Why risk exposing your company to penalties in a tax audit? At Physical Acoustics Corp., in Lawrenceville, N.J., chief financial officer John Heenan uses the company's board minutes to provide documentation on all significant tax-related decisions.

* Document important discussions, as well as votes, as they happen. "You can't go back and try to impute motivation to prior board decisions with any degree of success," warns Heenan. "But if we can show why we made a decision, the tax authorities can't accuse us of just trying to dodge taxes, after the fact, once we've seen that we've had a particularly good year."

* Refer to long-term corporate policies when board minutes relate to important tax decisions. "It helps to show that we were conscious of corporate precedents," Heenan explains, "even if we were also considering our tax benefits."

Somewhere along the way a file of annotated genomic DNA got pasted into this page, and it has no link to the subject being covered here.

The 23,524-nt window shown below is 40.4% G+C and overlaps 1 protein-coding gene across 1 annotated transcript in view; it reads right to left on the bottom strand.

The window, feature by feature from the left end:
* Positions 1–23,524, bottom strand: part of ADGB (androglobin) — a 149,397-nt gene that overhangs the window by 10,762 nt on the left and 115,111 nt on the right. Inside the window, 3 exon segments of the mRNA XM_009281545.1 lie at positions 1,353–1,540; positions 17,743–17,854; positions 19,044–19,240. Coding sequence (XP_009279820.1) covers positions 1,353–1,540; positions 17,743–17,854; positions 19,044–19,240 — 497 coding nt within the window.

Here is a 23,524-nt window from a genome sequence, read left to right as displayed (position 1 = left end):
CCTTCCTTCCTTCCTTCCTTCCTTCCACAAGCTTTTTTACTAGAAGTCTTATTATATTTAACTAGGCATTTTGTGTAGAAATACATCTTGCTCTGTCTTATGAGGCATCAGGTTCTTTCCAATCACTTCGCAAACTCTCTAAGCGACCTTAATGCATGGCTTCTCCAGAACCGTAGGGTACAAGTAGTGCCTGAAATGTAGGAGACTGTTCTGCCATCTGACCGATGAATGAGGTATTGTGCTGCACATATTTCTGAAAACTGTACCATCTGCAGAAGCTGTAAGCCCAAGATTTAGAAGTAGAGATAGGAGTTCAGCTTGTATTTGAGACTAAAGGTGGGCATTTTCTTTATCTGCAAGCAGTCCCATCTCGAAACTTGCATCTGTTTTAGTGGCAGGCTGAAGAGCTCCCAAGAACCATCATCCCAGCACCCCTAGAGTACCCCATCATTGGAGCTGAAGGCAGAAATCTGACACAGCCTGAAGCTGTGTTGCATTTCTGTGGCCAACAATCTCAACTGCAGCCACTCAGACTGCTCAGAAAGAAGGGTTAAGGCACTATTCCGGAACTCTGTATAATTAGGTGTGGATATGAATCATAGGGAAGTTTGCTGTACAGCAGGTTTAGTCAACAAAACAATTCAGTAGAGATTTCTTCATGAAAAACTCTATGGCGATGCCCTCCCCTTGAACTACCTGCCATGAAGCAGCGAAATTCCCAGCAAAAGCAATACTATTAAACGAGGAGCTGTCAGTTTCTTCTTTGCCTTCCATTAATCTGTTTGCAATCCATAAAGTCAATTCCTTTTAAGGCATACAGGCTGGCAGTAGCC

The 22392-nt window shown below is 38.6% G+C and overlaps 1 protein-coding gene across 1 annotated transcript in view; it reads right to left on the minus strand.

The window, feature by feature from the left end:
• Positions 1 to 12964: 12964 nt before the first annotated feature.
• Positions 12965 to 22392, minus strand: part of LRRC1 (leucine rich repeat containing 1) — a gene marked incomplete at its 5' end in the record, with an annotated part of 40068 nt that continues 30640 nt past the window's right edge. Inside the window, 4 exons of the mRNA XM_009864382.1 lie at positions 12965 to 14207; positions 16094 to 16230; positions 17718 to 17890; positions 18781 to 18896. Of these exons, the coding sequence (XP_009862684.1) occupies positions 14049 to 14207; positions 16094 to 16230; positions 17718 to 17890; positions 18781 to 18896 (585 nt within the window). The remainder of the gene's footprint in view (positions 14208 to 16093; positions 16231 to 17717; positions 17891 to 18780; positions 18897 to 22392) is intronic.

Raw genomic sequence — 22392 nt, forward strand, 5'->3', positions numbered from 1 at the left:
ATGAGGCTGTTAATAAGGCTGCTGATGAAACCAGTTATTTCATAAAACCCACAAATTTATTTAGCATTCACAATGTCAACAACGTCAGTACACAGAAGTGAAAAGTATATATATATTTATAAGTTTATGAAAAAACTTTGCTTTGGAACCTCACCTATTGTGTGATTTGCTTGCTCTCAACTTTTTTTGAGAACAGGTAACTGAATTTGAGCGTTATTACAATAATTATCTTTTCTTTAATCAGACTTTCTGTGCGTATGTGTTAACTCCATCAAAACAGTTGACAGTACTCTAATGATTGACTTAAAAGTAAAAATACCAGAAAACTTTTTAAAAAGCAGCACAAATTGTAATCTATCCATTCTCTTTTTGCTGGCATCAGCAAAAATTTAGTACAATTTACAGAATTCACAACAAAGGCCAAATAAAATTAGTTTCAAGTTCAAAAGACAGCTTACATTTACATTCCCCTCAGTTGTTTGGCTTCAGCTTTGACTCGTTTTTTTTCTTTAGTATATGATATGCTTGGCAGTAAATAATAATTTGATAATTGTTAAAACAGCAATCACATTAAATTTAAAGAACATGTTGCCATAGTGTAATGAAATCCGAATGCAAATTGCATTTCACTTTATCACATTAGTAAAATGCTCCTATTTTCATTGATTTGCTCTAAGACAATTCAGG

* Be especially scrupulous on matters with high audit potential. "With some decisions, like bonuses, there's always the risk of the IRS coming in and saying, 'How do we know you didn't just make the decision once the year ended and you saw you had some leftover cash?' It's cleaner with both the IRS and your key executives if you can point to minutes as proof of the year's guidelines." -- Jill Andresky Fraser

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